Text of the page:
Health experts want people across the world to drink less alcohol, but according to a recent study, some of us are drinking more booze — and more often.
A new study published in medical journal the Lancet found that between 1990 and 2017, global alcohol consumption rates increased from 5.9 litres annually per person to 6.5 litres. What’s more, researchers predict that this number will jump to 7.6 litres by the year 2030.
In other words, people are drinking more alcohol and the trend is expected to continue upward.
The study, conducted by researchers in Canada and Germany, also discovered that more people are drinking alcohol, too.
“The prevalence of current drinking increased from 45 per cent in 1990 to 47 per cent in 2017,” the researchers wrote. The amount of “heavy episodic drinkers” — a.k.a binge drinkers — also increased to 20 per cent in 2017 from 18.5 per cent in 1990.
When it comes to non-drinkers, the percentage of people who abstain from alcohol decreased from 46 per cent in 1990 to 43 per cent in 2017.
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The researchers predict that these trends will continue, meaning that global goals for reducing alcohol intake are unlikely to happen.
“We forecast… trends to continue, with abstinence decreasing to 40 per cent by 2030… and the proportion of current drinkers increasing to 50 per cent by 2030,” the researchers wrote.
The number of people who binge drink is also expected to increase, rising to an estimate of 23 per cent in 2030.
The countries with the largest uptick in drinking are India and Vietnam, while booze consumption dropped in Australia, the U.K. and Canada.
The increase in global alcohol consumption has health experts concerned.
A 2018 report found that no amount of alcohol is safe to drink, and any possible benefit of light drinking — including reducing heart disease — is outweighed by the combined health risks associated with alcohol.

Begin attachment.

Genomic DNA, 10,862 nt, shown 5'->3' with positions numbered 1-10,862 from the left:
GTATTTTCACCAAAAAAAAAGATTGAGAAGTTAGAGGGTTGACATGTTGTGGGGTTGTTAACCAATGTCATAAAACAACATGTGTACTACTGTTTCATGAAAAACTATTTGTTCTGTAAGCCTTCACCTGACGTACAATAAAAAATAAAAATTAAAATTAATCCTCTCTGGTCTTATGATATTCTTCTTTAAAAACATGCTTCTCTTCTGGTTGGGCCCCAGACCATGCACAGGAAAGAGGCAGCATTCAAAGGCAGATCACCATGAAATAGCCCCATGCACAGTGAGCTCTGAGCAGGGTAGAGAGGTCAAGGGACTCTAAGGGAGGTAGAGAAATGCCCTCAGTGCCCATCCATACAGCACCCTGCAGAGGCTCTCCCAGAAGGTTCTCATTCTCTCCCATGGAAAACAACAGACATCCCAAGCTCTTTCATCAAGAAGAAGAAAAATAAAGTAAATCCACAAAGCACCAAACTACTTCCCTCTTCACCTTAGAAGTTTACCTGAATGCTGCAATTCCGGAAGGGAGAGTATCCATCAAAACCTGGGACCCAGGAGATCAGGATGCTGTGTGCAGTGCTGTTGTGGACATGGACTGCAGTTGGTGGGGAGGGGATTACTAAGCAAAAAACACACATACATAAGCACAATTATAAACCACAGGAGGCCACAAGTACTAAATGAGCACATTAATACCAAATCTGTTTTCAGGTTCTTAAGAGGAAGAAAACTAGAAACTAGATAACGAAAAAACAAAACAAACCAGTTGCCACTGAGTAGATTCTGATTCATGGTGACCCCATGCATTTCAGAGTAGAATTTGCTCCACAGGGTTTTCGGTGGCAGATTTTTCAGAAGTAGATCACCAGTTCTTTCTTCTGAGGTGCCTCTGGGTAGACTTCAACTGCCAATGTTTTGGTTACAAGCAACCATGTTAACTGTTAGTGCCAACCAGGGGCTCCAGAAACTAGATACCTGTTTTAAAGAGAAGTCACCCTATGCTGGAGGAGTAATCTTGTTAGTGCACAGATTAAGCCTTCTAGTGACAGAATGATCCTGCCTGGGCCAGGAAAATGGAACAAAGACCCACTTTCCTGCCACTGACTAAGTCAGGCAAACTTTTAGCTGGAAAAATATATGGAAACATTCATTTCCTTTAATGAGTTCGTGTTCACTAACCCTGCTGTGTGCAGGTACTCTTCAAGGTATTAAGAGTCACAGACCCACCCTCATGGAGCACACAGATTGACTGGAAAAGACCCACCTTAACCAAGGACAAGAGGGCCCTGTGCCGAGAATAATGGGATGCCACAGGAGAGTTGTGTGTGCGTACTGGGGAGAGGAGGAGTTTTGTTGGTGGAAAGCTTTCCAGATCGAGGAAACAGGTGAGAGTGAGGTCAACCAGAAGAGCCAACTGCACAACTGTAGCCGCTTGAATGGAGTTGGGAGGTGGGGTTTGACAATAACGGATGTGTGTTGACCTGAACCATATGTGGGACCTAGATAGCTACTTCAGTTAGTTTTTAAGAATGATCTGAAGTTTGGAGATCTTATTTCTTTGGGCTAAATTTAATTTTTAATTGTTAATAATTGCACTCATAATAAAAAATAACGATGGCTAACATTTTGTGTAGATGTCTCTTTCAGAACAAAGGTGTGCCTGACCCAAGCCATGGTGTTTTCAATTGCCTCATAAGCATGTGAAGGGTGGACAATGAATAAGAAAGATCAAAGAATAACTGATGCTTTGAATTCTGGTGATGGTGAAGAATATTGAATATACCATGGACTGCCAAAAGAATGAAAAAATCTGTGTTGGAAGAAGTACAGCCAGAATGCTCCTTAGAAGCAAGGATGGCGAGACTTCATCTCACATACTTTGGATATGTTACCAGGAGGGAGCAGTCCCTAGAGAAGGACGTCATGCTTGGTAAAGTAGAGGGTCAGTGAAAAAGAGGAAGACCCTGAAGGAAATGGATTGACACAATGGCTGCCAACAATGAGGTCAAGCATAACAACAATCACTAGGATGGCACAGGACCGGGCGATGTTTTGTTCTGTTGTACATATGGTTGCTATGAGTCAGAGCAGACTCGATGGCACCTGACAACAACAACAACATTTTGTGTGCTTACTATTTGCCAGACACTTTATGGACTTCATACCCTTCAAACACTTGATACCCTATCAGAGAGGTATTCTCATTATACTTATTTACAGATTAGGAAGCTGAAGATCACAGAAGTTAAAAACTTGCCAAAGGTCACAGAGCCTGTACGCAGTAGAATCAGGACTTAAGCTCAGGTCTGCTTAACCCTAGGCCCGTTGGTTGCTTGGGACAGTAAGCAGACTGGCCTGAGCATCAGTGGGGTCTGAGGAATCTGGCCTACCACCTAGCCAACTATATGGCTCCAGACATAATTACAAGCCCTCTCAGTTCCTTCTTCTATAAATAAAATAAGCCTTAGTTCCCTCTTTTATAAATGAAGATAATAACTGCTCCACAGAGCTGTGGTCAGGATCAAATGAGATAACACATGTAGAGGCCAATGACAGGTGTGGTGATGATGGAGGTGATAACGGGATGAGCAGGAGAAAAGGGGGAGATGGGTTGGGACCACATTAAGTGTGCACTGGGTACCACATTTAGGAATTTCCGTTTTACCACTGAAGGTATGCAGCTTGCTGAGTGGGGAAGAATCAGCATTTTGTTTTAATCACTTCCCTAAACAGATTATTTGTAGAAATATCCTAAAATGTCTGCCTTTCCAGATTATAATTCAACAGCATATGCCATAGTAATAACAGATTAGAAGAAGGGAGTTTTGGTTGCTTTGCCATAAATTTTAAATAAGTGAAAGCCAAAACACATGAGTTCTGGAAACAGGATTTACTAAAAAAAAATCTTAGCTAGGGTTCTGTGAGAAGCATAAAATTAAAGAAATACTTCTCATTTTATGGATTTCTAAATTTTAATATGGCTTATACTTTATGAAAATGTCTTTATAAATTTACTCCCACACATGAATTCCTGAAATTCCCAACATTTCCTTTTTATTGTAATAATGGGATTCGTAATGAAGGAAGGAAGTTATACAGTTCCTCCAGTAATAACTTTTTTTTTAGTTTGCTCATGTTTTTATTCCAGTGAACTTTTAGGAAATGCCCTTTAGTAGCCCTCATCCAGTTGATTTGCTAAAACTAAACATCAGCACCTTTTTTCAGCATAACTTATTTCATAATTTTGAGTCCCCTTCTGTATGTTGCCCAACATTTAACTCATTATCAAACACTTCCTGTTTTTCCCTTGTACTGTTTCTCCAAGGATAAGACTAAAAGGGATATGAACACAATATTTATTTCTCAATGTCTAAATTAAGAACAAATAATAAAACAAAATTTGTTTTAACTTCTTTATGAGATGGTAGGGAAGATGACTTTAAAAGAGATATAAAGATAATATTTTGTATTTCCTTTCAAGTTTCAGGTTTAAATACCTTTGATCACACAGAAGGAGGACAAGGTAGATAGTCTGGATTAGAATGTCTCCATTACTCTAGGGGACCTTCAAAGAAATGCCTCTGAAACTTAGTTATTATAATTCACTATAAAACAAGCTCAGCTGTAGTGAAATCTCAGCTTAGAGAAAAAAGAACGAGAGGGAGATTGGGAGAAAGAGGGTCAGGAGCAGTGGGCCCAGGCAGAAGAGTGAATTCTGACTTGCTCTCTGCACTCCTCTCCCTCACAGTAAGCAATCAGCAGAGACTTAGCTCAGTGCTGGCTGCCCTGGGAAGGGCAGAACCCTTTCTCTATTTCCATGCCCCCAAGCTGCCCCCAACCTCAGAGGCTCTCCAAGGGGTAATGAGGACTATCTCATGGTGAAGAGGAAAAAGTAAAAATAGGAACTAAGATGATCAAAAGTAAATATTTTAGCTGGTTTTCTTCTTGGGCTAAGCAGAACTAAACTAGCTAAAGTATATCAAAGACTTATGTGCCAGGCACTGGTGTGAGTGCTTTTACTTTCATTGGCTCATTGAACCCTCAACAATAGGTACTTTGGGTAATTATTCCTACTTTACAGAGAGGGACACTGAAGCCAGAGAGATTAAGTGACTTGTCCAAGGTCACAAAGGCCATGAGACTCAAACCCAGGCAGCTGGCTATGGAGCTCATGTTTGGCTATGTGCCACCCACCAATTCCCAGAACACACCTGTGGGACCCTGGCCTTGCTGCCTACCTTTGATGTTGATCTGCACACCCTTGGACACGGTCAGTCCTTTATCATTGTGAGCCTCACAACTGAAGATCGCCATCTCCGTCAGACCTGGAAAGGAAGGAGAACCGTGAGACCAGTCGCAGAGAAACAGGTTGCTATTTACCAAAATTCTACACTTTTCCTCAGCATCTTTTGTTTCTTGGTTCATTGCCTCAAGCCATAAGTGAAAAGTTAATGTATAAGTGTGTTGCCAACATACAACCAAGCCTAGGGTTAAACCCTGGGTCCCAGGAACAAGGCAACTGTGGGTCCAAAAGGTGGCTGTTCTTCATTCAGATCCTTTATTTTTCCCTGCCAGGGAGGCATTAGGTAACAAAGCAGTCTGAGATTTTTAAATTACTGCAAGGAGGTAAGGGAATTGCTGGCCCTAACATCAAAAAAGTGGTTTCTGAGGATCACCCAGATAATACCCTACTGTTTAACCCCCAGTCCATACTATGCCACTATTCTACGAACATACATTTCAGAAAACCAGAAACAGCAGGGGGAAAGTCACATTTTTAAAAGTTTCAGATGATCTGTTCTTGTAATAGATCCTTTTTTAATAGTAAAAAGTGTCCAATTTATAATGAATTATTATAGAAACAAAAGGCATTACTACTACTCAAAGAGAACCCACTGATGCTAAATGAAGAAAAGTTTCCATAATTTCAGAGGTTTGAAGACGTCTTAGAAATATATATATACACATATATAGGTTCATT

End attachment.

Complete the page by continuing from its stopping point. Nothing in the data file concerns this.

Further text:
The study, published in the Lancet, said alcohol was the leading risk factor for disease and premature death in men and women between the ages of 15 and 49 across the world in 2016, accounting for nearly one in 10 deaths. That same year, alcohol was associated with 2.8-million deaths.
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The Canadian Centre on Substance Use and Addiction says that the economic cost of alcohol-related harm across Canada is $14.6 billion per year. After tobacco, booze is the substance that causes the most harm in the country, the centre says.
Dr. Catherine Paradis, the lead alcohol expert at the Canadian Centre on Substance Use and Addiction, previously told Global News that Canadians lack education around the harms of alcohol.
“Alcohol literacy in our population is extremely low,” Paradis said. “According to some data we have, no more than 20 per cent of the population is aware that alcohol can cause seven different types of cancer.”
Given the fact that 78 per cent of Canadians in 2017 reported consuming an alcoholic beverage in the past year — and 21 per cent of those drinkers were at risk for chronic effects — it’s important that people are aware of health repercussions.
Paradis says that if Canadians are going to consume alcohol, it’s best to follow the country’s low-risk drinking guidelines.
“According to those guidelines, to reduce your risk of long-term effects, men should never take more than three drinks per occasion, and no more than 15 per week,” she said.
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“For women, it’s two per day and 10 per week. That means you need to have at least two days of abstinence a week, and you can’t have 10 drinks on a Saturday.”
While the low-risk guidelines indicate best practices around regular alcohol consumption, the most you should ever drink in one day is only slightly higher, Paradis said.
— With a file from Katie Dangerfield